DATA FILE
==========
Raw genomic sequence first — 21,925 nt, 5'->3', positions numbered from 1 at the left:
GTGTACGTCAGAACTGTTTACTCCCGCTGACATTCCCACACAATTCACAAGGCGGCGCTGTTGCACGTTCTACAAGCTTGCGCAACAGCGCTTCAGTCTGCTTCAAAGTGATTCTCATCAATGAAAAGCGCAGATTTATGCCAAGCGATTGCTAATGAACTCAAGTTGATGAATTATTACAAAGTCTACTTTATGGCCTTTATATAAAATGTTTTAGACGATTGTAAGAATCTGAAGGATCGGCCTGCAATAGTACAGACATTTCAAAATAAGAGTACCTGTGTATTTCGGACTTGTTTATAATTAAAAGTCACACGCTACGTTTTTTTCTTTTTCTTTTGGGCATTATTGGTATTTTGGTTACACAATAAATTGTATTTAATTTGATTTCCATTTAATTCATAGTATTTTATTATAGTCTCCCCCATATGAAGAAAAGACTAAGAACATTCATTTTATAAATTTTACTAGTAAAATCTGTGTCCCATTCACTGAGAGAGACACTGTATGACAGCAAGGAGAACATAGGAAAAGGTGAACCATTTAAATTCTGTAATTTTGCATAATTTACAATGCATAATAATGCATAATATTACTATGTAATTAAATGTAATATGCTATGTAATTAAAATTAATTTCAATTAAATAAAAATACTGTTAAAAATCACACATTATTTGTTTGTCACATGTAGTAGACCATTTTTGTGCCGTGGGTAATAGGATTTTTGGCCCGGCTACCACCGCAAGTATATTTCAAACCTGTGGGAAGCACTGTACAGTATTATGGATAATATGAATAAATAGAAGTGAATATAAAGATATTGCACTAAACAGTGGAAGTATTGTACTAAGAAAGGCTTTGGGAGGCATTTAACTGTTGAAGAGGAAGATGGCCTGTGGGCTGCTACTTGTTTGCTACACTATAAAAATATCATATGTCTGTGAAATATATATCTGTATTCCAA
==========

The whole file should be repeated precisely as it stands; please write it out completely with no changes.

Raw genomic sequence first — 21,925 nt, 5'->3', positions numbered from 1 at the left:
GTGTACGTCAGAACTGTTTACTCCCGCTGACATTCCCACACAATTCACAAGGCGGCGCTGTTGCACGTTCTACAAGCTTGCGCAACAGCGCTTCAGTCTGCTTCAAAGTGATTCTCATCAATGAAAAGCGCAGATTTATGCCAAGCGATTGCTAATGAACTCAAGTTGATGAATTATTACAAAGTCTACTTTATGGCCTTTATATAAAATGTTTTAGACGATTGTAAGAATCTGAAGGATCGGCCTGCAATAGTACAGACATTTCAAAATAAGAGTACCTGTGTATTTCGGACTTGTTTATAATTAAAAGTCACACGCTACGTTTTTTTCTTTTTCTTTTGGGCATTATTGGTATTTTGGTTACACAATAAATTGTATTTAATTTGATTTCCATTTAATTCATAGTATTTTATTATAGTCTCCCCCATATGAAGAAAAGACTAAGAACATTCATTTTATAAATTTTACTAGTAAAATCTGTGTCCCATTCACTGAGAGAGACACTGTATGACAGCAAGGAGAACATAGGAAAAGGTGAACCATTTAAATTCTGTAATTTTGCATAATTTACAATGCATAATAATGCATAATATTACTATGTAATTAAATGTAATATGCTATGTAATTAAAATTAATTTCAATTAAATAAAAATACTGTTAAAAATCACACATTATTTGTTTGTCACATGTAGTAGACCATTTTTGTGCCGTGGGTAATAGGATTTTTGGCCCGGCTACCACCGCAAGTATATTTCAAACCTGTGGGAAGCACTGTACAGTATTATGGATAATATGAATAAATAGAAGTGAATATAAAGATATTGCACTAAACAGTGGAAGTATTGTACTAAGAAAGGCTTTGGGAGGCATTTAACTGTTGAAGAGGAAGATGGCCTGTGGGCTGCTACTTGTTTGCTACACTATAAAAATATCATATGTCTGTGAAATATATATCTGTATTCCAA